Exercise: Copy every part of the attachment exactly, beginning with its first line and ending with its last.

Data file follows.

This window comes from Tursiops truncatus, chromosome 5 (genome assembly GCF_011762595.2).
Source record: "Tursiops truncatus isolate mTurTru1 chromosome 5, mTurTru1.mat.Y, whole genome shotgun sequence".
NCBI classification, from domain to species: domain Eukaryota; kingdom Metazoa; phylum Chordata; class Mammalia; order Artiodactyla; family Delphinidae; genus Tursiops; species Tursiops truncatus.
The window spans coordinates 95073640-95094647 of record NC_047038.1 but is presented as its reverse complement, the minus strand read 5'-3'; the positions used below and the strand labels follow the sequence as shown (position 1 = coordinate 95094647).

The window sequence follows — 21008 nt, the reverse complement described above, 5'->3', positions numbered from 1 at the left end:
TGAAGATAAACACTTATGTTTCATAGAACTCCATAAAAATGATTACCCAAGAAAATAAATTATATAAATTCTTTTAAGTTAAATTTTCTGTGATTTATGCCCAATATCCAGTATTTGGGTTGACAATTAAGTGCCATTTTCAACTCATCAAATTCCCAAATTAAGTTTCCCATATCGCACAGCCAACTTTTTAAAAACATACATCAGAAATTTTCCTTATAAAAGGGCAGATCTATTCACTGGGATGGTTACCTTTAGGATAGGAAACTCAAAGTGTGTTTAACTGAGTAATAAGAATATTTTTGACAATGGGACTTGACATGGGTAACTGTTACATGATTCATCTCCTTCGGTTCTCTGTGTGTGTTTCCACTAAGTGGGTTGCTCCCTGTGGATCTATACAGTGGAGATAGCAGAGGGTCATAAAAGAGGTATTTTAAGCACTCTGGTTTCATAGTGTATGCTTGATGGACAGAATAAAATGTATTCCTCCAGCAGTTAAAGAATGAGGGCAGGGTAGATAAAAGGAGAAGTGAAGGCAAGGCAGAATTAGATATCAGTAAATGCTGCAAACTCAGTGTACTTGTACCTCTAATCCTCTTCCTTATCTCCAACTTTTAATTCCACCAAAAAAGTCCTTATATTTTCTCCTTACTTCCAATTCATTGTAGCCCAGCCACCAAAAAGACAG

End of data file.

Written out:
This window comes from Tursiops truncatus, chromosome 5 (genome assembly GCF_011762595.2).
Source record: "Tursiops truncatus isolate mTurTru1 chromosome 5, mTurTru1.mat.Y, whole genome shotgun sequence".
NCBI classification, from domain to species: domain Eukaryota; kingdom Metazoa; phylum Chordata; class Mammalia; order Artiodactyla; family Delphinidae; genus Tursiops; species Tursiops truncatus.
The window spans coordinates 95073640-95094647 of record NC_047038.1 but is presented as its reverse complement, the minus strand read 5'-3'; the positions used below and the strand labels follow the sequence as shown (position 1 = coordinate 95094647).

The window sequence follows — 21008 nt, the reverse complement described above, 5'->3', positions numbered from 1 at the left end:
TGAAGATAAACACTTATGTTTCATAGAACTCCATAAAAATGATTACCCAAGAAAATAAATTATATAAATTCTTTTAAGTTAAATTTTCTGTGATTTATGCCCAATATCCAGTATTTGGGTTGACAATTAAGTGCCATTTTCAACTCATCAAATTCCCAAATTAAGTTTCCCATATCGCACAGCCAACTTTTTAAAAACATACATCAGAAATTTTCCTTATAAAAGGGCAGATCTATTCACTGGGATGGTTACCTTTAGGATAGGAAACTCAAAGTGTGTTTAACTGAGTAATAAGAATATTTTTGACAATGGGACTTGACATGGGTAACTGTTACATGATTCATCTCCTTCGGTTCTCTGTGTGTGTTTCCACTAAGTGGGTTGCTCCCTGTGGATCTATACAGTGGAGATAGCAGAGGGTCATAAAAGAGGTATTTTAAGCACTCTGGTTTCATAGTGTATGCTTGATGGACAGAATAAAATGTATTCCTCCAGCAGTTAAAGAATGAGGGCAGGGTAGATAAAAGGAGAAGTGAAGGCAAGGCAGAATTAGATATCAGTAAATGCTGCAAACTCAGTGTACTTGTACCTCTAATCCTCTTCCTTATCTCCAACTTTTAATTCCACCAAAAAAGTCCTTATATTTTCTCCTTACTTCCAATTCATTGTAGCCCAGCCACCAAAAAGACAG